COMPARATIVE STUDY
JOURNAL ARTICLE

Fluoxetine, placebo, and tricyclic antidepressants in major depression with and without anxious features

G D Tollefson, S L Holman, M E Sayler, J H Potvin
Journal of Clinical Psychiatry 1994, 55 (2): 50-9
8077155

BACKGROUND: The presence or absence of anxiety has traditionally determined choice of an antidepressant ("activating" or "sedating"); however, there is little scientific support for the construct. We conducted a meta-analysis to determine whether comorbid anxiety affected efficacy or predisposed patients to specific adverse events.

METHOD: Data were evaluated from 19 randomized, double-blind clinical trials comparing fluoxetine with placebo or a tricyclic antidepressant (TCA) or both in 3,183 patients with major depression (Cochran-Mantel-Haenszel, Mantel-Haenszel incidence difference, analysis of variance, and Pearson's chi-square methods). On the basis of the anxiety/somatization factor within the 21-item Hamilton Rating Scale for Depression (HAM-D21), patients were characterized as anxious (score > or = 7) or nonanxious (score < 7).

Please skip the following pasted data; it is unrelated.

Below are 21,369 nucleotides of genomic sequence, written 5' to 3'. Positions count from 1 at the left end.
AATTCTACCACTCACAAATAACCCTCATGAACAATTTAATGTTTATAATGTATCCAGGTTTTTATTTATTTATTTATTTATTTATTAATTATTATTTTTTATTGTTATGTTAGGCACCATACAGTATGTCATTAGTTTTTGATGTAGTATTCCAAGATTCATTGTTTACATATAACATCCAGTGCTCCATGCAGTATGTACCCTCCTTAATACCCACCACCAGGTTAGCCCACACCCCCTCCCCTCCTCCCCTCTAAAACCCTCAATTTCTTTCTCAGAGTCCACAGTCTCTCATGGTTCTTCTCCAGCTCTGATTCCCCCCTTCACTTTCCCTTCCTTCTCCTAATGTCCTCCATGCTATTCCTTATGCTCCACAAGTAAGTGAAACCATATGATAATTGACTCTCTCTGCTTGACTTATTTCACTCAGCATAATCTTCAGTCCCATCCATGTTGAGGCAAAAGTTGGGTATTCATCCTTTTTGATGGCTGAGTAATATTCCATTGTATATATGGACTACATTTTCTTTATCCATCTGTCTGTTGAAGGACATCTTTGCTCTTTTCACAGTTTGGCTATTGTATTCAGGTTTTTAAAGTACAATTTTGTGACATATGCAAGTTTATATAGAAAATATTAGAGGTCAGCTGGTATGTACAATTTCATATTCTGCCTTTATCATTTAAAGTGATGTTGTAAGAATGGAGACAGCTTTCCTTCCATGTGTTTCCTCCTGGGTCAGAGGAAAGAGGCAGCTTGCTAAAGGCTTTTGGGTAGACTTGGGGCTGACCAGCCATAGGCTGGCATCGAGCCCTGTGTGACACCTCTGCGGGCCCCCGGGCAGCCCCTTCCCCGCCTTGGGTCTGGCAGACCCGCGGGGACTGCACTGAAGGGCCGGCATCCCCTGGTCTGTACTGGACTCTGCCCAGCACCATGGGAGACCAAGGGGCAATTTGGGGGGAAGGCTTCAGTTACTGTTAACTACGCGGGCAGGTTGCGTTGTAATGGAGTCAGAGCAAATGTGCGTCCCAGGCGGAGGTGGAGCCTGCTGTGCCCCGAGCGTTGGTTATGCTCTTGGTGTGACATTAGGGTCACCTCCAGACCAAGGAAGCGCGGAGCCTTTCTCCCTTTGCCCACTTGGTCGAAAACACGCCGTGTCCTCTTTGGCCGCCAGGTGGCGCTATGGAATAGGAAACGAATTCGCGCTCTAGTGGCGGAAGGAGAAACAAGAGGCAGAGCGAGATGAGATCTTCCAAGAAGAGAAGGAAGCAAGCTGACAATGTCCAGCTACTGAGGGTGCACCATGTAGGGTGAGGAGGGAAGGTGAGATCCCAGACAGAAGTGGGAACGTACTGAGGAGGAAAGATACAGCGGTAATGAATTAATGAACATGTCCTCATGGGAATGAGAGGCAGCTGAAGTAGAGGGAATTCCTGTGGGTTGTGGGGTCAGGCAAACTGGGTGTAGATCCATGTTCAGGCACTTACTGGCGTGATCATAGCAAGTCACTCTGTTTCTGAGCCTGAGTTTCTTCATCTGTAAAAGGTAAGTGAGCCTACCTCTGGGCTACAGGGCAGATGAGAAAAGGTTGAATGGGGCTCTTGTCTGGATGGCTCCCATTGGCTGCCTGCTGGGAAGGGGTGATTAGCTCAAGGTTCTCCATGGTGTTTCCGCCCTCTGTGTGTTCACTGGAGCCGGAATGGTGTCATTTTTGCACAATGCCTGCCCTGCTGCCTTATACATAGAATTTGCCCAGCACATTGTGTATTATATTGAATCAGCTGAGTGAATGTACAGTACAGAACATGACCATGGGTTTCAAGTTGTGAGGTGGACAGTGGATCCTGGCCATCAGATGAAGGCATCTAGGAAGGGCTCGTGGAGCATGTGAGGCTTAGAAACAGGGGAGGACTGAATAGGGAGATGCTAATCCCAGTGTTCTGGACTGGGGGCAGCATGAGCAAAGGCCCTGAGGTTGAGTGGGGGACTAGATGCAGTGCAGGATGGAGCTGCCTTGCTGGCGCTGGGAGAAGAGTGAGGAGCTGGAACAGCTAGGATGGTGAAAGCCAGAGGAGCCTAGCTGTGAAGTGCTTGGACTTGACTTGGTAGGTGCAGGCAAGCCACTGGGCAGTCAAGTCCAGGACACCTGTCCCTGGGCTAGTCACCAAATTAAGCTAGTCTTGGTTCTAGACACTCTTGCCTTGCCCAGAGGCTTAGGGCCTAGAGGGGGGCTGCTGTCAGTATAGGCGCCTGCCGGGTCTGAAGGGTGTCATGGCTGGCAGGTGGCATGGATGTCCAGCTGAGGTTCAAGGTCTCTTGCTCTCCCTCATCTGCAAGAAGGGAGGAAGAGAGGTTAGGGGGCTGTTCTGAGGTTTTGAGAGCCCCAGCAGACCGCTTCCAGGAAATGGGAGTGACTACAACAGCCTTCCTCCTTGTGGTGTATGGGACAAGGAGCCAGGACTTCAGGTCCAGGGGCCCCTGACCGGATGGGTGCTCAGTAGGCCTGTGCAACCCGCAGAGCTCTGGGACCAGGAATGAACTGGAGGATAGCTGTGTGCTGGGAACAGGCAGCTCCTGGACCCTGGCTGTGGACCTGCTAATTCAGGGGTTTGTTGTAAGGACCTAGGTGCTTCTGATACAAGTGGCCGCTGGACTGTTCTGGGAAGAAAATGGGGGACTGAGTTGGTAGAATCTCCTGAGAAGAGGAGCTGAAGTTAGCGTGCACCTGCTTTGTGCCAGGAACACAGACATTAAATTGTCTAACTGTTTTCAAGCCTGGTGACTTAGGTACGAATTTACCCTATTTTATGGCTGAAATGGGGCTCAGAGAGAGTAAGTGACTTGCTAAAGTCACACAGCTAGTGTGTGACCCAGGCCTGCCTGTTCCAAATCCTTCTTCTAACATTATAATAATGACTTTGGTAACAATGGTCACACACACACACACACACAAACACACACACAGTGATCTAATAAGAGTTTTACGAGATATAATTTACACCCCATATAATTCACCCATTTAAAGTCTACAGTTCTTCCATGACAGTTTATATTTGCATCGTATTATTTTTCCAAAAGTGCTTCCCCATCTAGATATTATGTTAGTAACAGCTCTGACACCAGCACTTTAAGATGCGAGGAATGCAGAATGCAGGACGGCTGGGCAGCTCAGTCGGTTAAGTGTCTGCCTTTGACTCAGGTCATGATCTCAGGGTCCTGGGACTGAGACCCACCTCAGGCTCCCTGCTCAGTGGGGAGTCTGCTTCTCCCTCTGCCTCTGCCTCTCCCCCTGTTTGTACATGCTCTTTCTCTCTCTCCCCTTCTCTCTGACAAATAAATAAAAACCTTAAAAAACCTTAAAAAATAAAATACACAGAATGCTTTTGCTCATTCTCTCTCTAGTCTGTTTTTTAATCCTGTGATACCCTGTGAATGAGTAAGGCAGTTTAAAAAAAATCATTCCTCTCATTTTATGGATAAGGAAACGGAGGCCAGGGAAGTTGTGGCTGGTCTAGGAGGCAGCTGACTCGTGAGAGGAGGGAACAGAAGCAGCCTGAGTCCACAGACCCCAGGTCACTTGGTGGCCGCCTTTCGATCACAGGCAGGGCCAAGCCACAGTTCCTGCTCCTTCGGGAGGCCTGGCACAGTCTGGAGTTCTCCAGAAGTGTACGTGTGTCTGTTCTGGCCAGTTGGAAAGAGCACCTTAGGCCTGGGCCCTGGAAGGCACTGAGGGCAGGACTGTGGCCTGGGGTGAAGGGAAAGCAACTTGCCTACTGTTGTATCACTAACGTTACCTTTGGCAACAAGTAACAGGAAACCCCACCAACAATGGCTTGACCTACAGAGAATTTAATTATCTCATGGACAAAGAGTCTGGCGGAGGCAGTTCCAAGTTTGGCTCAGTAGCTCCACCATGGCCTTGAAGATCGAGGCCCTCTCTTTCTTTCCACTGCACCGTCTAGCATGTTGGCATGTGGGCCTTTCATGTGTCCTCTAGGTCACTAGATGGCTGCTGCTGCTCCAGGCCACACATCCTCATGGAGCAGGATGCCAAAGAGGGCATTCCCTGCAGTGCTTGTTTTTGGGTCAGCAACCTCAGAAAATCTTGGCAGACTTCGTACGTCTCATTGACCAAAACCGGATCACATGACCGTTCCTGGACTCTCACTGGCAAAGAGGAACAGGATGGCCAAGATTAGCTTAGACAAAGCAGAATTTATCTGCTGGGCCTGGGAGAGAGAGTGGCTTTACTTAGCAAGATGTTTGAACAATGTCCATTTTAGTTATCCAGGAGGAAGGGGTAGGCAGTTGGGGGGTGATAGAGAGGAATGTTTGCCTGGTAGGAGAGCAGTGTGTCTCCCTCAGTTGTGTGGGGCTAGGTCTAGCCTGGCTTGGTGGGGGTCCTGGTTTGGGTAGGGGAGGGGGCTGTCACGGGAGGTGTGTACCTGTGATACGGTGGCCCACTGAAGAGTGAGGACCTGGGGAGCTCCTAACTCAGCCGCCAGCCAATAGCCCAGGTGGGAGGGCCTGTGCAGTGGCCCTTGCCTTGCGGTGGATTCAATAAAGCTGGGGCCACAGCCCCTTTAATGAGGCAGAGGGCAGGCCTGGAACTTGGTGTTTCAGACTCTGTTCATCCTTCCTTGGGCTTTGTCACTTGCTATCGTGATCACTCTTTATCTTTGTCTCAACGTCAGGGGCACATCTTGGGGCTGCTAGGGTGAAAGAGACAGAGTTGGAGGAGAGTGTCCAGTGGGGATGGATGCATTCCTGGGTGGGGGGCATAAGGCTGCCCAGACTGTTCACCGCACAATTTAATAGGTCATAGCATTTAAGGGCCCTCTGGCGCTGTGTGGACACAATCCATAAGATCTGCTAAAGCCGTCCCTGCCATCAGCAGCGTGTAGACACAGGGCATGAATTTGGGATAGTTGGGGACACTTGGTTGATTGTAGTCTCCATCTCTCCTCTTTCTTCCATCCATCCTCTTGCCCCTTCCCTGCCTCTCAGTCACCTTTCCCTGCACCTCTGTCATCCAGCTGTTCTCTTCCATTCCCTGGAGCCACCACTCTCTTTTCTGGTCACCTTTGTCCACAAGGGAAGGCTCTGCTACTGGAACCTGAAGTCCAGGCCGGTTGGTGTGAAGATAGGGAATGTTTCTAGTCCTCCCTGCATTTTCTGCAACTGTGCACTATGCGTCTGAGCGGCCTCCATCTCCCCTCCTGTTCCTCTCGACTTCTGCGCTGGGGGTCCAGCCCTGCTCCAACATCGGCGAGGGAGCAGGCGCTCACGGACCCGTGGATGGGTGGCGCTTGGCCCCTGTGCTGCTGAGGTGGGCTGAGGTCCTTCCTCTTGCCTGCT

RESULTS: Fluoxetine was significantly (p < or = .05) more effective than placebo in treating both anxious and nonanxious major depression (mean improvement in HAM-D21 total score, 11.0 versus 8.1 and 8.1 versus 5.5, respectively). Fluoxetine was also statistically significantly more effective than placebo in reducing the HAM-D21 anxiety/somatization factor score (anxious, all patients). The efficacy of fluoxetine and TCAs was comparable (all measures, all groups). Discontinuations for adverse events were statistically significantly higher with fluoxetine than placebo (anxious, 15.2% versus 3.8%; nonanxious, 13.2% versus 6.7%) and with TCAs than fluoxetine (anxious, 28.9% versus 15.5%; nonanxious, 34.1% versus 19.0%). Among events suggestive of "activation" or "sedation," incidence rates ranged from 0.0% to 32.9%; discontinuation rates were low (0.0% to 4.1%), except for somnolence with TCAs (9.4% to 13.2%).

CONCLUSION: Anxiety in major depression does not appear to affect response to an antidepressant. Therefore, antidepressant selection should be determined by an agent's overall risk:benefit ratio, not the presence or absence of anxiety.

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